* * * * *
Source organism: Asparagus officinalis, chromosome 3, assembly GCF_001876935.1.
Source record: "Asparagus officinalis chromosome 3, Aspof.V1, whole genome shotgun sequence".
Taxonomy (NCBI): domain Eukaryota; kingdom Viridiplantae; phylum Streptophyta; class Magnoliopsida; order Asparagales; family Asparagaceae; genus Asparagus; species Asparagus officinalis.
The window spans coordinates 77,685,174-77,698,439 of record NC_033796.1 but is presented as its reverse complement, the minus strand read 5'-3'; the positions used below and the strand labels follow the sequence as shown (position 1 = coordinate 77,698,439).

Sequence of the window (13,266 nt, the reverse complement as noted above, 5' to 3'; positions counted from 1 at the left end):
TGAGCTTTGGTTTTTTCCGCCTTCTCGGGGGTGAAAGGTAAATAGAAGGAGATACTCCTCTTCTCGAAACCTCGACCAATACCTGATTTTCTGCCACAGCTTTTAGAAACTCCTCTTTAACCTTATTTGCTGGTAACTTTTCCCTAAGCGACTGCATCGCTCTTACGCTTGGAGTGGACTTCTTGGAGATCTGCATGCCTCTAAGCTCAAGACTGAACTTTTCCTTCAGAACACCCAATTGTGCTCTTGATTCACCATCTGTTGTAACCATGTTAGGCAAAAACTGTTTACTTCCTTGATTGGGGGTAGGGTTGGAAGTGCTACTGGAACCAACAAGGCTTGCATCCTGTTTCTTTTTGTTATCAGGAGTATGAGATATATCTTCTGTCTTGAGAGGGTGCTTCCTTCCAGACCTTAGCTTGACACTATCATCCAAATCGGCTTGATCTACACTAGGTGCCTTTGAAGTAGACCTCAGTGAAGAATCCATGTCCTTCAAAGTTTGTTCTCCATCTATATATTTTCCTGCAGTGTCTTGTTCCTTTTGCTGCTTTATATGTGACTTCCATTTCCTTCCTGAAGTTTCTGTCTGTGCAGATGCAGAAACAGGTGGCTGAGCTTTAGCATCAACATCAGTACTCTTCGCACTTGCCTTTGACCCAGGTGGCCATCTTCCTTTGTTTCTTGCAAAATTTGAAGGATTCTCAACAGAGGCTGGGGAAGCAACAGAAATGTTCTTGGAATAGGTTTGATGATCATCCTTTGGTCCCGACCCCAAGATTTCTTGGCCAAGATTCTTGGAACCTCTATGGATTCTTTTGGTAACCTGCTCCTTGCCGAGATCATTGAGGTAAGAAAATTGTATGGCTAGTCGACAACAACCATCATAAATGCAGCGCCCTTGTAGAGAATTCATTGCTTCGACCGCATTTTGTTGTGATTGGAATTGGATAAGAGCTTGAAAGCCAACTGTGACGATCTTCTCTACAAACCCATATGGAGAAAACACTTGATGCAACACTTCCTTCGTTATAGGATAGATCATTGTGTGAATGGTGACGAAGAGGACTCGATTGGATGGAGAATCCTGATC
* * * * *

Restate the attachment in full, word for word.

Source organism: Asparagus officinalis, chromosome 3, assembly GCF_001876935.1.
Source record: "Asparagus officinalis chromosome 3, Aspof.V1, whole genome shotgun sequence".
Taxonomy (NCBI): domain Eukaryota; kingdom Viridiplantae; phylum Streptophyta; class Magnoliopsida; order Asparagales; family Asparagaceae; genus Asparagus; species Asparagus officinalis.
The window spans coordinates 77,685,174-77,698,439 of record NC_033796.1 but is presented as its reverse complement, the minus strand read 5'-3'; the positions used below and the strand labels follow the sequence as shown (position 1 = coordinate 77,698,439).

Sequence of the window (13,266 nt, the reverse complement as noted above, 5' to 3'; positions counted from 1 at the left end):
TGAGCTTTGGTTTTTTCCGCCTTCTCGGGGGTGAAAGGTAAATAGAAGGAGATACTCCTCTTCTCGAAACCTCGACCAATACCTGATTTTCTGCCACAGCTTTTAGAAACTCCTCTTTAACCTTATTTGCTGGTAACTTTTCCCTAAGCGACTGCATCGCTCTTACGCTTGGAGTGGACTTCTTGGAGATCTGCATGCCTCTAAGCTCAAGACTGAACTTTTCCTTCAGAACACCCAATTGTGCTCTTGATTCACCATCTGTTGTAACCATGTTAGGCAAAAACTGTTTACTTCCTTGATTGGGGGTAGGGTTGGAAGTGCTACTGGAACCAACAAGGCTTGCATCCTGTTTCTTTTTGTTATCAGGAGTATGAGATATATCTTCTGTCTTGAGAGGGTGCTTCCTTCCAGACCTTAGCTTGACACTATCATCCAAATCGGCTTGATCTACACTAGGTGCCTTTGAAGTAGACCTCAGTGAAGAATCCATGTCCTTCAAAGTTTGTTCTCCATCTATATATTTTCCTGCAGTGTCTTGTTCCTTTTGCTGCTTTATATGTGACTTCCATTTCCTTCCTGAAGTTTCTGTCTGTGCAGATGCAGAAACAGGTGGCTGAGCTTTAGCATCAACATCAGTACTCTTCGCACTTGCCTTTGACCCAGGTGGCCATCTTCCTTTGTTTCTTGCAAAATTTGAAGGATTCTCAACAGAGGCTGGGGAAGCAACAGAAATGTTCTTGGAATAGGTTTGATGATCATCCTTTGGTCCCGACCCCAAGATTTCTTGGCCAAGATTCTTGGAACCTCTATGGATTCTTTTGGTAACCTGCTCCTTGCCGAGATCATTGAGGTAAGAAAATTGTATGGCTAGTCGACAACAACCATCATAAATGCAGCGCCCTTGTAGAGAATTCATTGCTTCGACCGCATTTTGTTGTGATTGGAATTGGATAAGAGCTTGAAAGCCAACTGTGACGATCTTCTCTACAAACCCATATGGAGAAAACACTTGATGCAACACTTCCTTCGTTATAGGATAGATCATTGTGTGAATGGTGACGAAGAGGACTCGATTGGATGGAGAATCCTGATC